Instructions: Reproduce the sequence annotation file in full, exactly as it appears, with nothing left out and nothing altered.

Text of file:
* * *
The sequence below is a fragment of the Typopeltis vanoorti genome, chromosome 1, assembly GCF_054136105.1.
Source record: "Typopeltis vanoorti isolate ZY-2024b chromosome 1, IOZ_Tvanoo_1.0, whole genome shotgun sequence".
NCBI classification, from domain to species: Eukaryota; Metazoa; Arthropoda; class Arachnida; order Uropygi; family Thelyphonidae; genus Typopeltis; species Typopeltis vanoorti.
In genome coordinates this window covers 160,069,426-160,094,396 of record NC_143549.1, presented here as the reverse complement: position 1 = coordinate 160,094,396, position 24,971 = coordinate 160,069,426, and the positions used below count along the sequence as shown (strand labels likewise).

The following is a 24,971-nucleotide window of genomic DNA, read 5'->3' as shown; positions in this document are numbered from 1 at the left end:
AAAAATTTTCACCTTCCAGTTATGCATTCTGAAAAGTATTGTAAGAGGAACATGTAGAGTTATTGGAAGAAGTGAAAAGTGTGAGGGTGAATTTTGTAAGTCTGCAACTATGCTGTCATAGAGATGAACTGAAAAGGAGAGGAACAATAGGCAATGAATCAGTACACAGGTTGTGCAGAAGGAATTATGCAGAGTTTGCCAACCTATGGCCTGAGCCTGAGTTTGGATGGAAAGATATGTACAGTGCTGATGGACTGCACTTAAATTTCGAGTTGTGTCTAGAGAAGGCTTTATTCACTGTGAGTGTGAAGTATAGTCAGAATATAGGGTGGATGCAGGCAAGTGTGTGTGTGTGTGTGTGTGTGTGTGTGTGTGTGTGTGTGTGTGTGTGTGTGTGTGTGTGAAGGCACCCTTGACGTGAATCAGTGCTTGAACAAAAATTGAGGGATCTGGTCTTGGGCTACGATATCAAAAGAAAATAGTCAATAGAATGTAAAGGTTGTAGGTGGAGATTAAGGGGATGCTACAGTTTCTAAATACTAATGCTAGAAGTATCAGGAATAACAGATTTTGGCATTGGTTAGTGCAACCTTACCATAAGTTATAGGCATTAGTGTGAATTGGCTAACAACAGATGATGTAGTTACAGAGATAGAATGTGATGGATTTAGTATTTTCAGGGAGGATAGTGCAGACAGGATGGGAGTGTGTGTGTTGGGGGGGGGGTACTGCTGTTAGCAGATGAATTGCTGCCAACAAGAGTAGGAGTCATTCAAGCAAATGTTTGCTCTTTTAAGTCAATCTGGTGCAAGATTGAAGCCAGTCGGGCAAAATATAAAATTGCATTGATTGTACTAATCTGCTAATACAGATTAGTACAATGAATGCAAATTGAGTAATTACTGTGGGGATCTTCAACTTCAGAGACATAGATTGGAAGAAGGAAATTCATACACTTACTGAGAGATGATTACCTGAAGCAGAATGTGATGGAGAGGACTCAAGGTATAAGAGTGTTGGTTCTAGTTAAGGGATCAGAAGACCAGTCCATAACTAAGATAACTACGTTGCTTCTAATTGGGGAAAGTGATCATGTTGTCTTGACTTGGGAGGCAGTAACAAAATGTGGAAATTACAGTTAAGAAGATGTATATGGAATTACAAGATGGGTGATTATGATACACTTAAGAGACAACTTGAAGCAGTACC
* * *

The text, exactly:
The sequence below is a fragment of the Typopeltis vanoorti genome, chromosome 1, assembly GCF_054136105.1.
Source record: "Typopeltis vanoorti isolate ZY-2024b chromosome 1, IOZ_Tvanoo_1.0, whole genome shotgun sequence".
NCBI classification, from domain to species: Eukaryota; Metazoa; Arthropoda; class Arachnida; order Uropygi; family Thelyphonidae; genus Typopeltis; species Typopeltis vanoorti.
In genome coordinates this window covers 160,069,426-160,094,396 of record NC_143549.1, presented here as the reverse complement: position 1 = coordinate 160,094,396, position 24,971 = coordinate 160,069,426, and the positions used below count along the sequence as shown (strand labels likewise).

The following is a 24,971-nucleotide window of genomic DNA, read 5'->3' as shown; positions in this document are numbered from 1 at the left end:
AAAAATTTTCACCTTCCAGTTATGCATTCTGAAAAGTATTGTAAGAGGAACATGTAGAGTTATTGGAAGAAGTGAAAAGTGTGAGGGTGAATTTTGTAAGTCTGCAACTATGCTGTCATAGAGATGAACTGAAAAGGAGAGGAACAATAGGCAATGAATCAGTACACAGGTTGTGCAGAAGGAATTATGCAGAGTTTGCCAACCTATGGCCTGAGCCTGAGTTTGGATGGAAAGATATGTACAGTGCTGATGGACTGCACTTAAATTTCGAGTTGTGTCTAGAGAAGGCTTTATTCACTGTGAGTGTGAAGTATAGTCAGAATATAGGGTGGATGCAGGCAAGTGTGTGTGTGTGTGTGTGTGTGTGTGTGTGTGTGTGTGTGTGTGTGTGTGTGTGTGTGTGAAGGCACCCTTGACGTGAATCAGTGCTTGAACAAAAATTGAGGGATCTGGTCTTGGGCTACGATATCAAAAGAAAATAGTCAATAGAATGTAAAGGTTGTAGGTGGAGATTAAGGGGATGCTACAGTTTCTAAATACTAATGCTAGAAGTATCAGGAATAACAGATTTTGGCATTGGTTAGTGCAACCTTACCATAAGTTATAGGCATTAGTGTGAATTGGCTAACAACAGATGATGTAGTTACAGAGATAGAATGTGATGGATTTAGTATTTTCAGGGAGGATAGTGCAGACAGGATGGGAGTGTGTGTGTTGGGGGGGGGGTACTGCTGTTAGCAGATGAATTGCTGCCAACAAGAGTAGGAGTCATTCAAGCAAATGTTTGCTCTTTTAAGTCAATCTGGTGCAAGATTGAAGCCAGTCGGGCAAAATATAAAATTGCATTGATTGTACTAATCTGCTAATACAGATTAGTACAATGAATGCAAATTGAGTAATTACTGTGGGGATCTTCAACTTCAGAGACATAGATTGGAAGAAGGAAATTCATACACTTACTGAGAGATGATTACCTGAAGCAGAATGTGATGGAGAGGACTCAAGGTATAAGAGTGTTGGTTCTAGTTAAGGGATCAGAAGACCAGTCCATAACTAAGATAACTACGTTGCTTCTAATTGGGGAAAGTGATCATGTTGTCTTGACTTGGGAGGCAGTAACAAAATGTGGAAATTACAGTTAAGAAGATGTATATGGAATTACAAGATGGGTGATTATGATACACTTAAGAGACAACTTGAAGCAGTACC